The Gladiators (1969/Peter Watkins, aka Gladiatorerna)
Sound: C+ Extras: B+ Film: A-
Several key works in Science Fiction have not been
available as much as they should be, while others have remained shockingly
unseen. Peter Watkins’ The
Gladiators (1969, aka The Peace Game, Gladiatorerna) is
definitely the later, the first of the films in the genre’s death sport cycle,
yet a film that offers so much more. In
one respect, it picks up where Francois Truffaut’s Fahrenheit 451 (1966)
left off in its depiction of the police state on the deepest level and no doubt
influenced George Lucas’ THX 1138 (student short and 1971 feature
version) long before the digitized and unfortunate “director’s cut” that cut
the heart and soul out of the 1971 version.
The film involves a group of soldiers from all nations
running a series of highly successful (and constantly televised like a TV
series, which seemed outrageous at the time) war games dubbed “peace” games as
if having them kept things in order.
That same old world order is what World War I was all about, so you know
we are in trouble already. To make
things crazier, an Italian pasta company sponsors the games, even though the
bullets and fights are real and people do get killed. Remember, this was decades before so called “reality TV” ever
happened, though a part of this DVD’s extras wisely says the ugliest, darkest
part of that cycle is that the premise is not to question anything you see on
such shows, which simply extends to everything else you see on TV.
But Game 256 is a little different. Things do not go quite as planned, though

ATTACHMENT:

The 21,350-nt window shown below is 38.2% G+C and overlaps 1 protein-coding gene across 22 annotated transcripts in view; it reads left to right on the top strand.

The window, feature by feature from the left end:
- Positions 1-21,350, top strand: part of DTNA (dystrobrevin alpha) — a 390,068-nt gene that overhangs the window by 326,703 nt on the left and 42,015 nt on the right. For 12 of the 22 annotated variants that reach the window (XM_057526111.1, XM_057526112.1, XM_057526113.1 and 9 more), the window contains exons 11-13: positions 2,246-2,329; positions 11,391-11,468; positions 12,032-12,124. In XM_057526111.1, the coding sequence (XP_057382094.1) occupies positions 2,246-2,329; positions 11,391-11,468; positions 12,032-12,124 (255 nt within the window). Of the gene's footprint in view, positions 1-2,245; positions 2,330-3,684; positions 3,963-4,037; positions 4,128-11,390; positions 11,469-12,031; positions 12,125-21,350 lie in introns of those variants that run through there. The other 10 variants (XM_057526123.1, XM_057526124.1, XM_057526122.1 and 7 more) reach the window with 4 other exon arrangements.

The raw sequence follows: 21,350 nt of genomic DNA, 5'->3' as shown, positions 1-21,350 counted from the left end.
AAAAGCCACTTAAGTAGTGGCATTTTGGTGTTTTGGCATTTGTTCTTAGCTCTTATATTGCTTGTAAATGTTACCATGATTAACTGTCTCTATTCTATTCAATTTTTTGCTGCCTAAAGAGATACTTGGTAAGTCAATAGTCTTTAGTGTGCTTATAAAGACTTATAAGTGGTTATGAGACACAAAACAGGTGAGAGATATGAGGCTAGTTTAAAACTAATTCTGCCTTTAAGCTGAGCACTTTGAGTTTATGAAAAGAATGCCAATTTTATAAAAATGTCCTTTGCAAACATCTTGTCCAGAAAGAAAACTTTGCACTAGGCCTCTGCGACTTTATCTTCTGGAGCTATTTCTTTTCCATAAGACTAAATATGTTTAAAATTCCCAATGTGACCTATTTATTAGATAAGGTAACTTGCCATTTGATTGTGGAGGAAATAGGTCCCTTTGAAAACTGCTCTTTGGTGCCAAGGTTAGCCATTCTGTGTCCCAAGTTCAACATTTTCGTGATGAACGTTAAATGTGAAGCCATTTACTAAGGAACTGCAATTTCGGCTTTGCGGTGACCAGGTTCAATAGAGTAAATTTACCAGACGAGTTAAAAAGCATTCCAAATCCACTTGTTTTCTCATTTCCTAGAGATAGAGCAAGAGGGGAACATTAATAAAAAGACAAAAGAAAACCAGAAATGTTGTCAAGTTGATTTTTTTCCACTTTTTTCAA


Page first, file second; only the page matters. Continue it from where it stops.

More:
initially, everything seems like another “normal” mindless installment of the
show. As usual, the featured
participants (marked by letter and numbers, not names) have to reach “The
Control Room” to win, but in between them and this nerve center are men with
deadly weapons, traps, a supercomputer calculating their every move and other
surprises that doom them to failure.
This time, however, the set-up has become just predictable enough for
some of those “contestants” to come up with new ways to foil the system and
that is where the story becomes very interesting.
Many have tried a dangerous kind of revisionist thinking
about the Science Fiction genre by giving the films like this that are this
good another designation like “Social Fiction” or even attempt to declare
Sci-Fi dead because too many still want to associate it with fantasy and space
operas, when the genre in fact became the most mature since Film Noir in the
period between 1965 – 1982. Ironically,
it is Fahrenheit 451 (book and film) that predicted such political
correctness, though other political forces loathe anything great that makes you
think or has great things to point out and say.
Though the film has dated slightly thanks to the fall of
The Soviet Union and because it has been imitated so many times, that has put
only a slight dent in the film overall.
It is dense, intense, smart, never quits, has an exceptional screenplay
by Nicholas Gosling and Watkins and terrific production design by William